While the sending state has sole authority to determine the duration of supervision either by way of the court’s sentence of by paroling authorities, the receiving state retains discretion as to the type of supervision it will provide. Rule 4.101 obligates the receiving state to supervise the offender in a manner determined by the receiving state that is consistent with the supervision it provides to other similar offenders. Consequently, there can be qualitative differences between the level of services provided by a sending state versus the services a receiving state provides an offender under its own rules and laws.
The principle of treating compact offenders the same applies to both the quality and quantity of supervision, as well as access to rehabilitative programs. See Doe v. Pennsylvania Board of Probation & Parole, 513 F.3d 95, 108 (3rd Cir. 2008) (“By signing the Interstate Compact, Pennsylvania has agreed that, when accepting out-of-state probationers who transfer their parole and their residence to the Commonwealth, it will approximate the same procedure and standards it applies to its own probationers”). A receiving state may impose conditions on an out-of- state offender if they assist in the offender’s rehabilitation and promote community safety. See discussion infra, at § 3.6.2. It would be a violation of the Compact for a receiving state to create barriers to rehabilitation programs. Similarly, it could be a violation to impose conditions on out-of- state offenders not otherwise imposed on in-state offenders. See e.g., ICAOS v. Tennessee Bd. of Probation and Parole, No. 04-526 KSF (E.D. Ky. 2005). Rule 3.101 affirms the sending state’s sole discretion and prevents the receiving state from attempting unilaterally to add conditions in order to stifle the transfer of offenders it deems undesirable or shifting a financial obligation related to the offender’s supervision to the sending state. See Doe v. Ward, 124 F. Supp.2d 900, 915-16 (W.D. Pa. 2000) (interpreting a similar provision in the old ICPP to negate certain provisions of Pennsylvania’s “Megan’s Law” which treated out-of-state offenders differently from in-state offenders). See also ICAOS Advisory Opinion 9-2004 (“[I]t is our opinion that CSL offenders are subject to supervision under the Interstate Compact for Adult Offender Supervision and upon proper application and documentation of a valid plan of supervision and verification of residency and employment criteria as required under those rules should be permitted to transfer to other states for supervision under the Compact”).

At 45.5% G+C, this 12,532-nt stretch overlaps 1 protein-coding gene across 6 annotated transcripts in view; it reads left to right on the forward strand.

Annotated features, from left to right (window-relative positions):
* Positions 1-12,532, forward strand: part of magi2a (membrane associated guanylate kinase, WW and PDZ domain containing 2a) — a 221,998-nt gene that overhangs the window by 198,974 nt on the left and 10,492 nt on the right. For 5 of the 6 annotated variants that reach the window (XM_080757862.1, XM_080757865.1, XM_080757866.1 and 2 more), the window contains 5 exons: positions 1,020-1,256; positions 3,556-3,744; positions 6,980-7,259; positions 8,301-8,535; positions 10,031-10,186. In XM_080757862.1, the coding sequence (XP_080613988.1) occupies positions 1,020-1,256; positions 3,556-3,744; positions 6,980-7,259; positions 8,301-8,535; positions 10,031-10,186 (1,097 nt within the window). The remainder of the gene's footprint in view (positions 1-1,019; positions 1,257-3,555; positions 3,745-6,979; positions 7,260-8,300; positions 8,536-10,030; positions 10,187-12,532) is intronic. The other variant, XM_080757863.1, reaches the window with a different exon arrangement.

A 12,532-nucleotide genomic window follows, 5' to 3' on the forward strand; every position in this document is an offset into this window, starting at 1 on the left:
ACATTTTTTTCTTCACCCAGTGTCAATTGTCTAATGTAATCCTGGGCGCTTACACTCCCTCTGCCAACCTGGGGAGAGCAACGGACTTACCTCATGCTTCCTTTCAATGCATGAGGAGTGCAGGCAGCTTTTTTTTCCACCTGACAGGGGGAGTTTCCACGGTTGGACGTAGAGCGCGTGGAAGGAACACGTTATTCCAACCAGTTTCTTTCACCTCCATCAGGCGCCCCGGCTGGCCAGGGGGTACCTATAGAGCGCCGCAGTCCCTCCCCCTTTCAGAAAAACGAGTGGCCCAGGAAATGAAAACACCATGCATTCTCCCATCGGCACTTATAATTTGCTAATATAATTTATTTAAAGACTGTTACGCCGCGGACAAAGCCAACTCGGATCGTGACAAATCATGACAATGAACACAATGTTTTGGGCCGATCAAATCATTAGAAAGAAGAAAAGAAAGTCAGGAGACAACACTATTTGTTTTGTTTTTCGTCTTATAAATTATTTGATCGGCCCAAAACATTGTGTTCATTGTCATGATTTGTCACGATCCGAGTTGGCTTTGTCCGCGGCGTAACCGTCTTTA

PRACTICE NOTE: Rule 4.101 requires a receiving state to supervise transferred offenders as it would in-state offenders. Receiving states shall subject the offender to any and all supervision techniques and behavior responses imposed on in-state offenders, with the exception of modifying the supervision term or revoking conditional release.
Click terms below to reveal definitions used in this rule.
Plan of Supervision – means the terms under which an offender will be supervised, including proposed residence, proposed employment or viable means of support and the terms and conditions of supervision.
Supervision – means the oversight exercised by authorities of a sending or receiving state over an offender for a period of time determined by a court or releasing authority, during which time the offender is required to report to or be monitored by supervising authorities, and to comply with regulations and conditions, other than monetary conditions, imposed on the offender at the time of the offender’s release to the community or during the period of supervision in the community.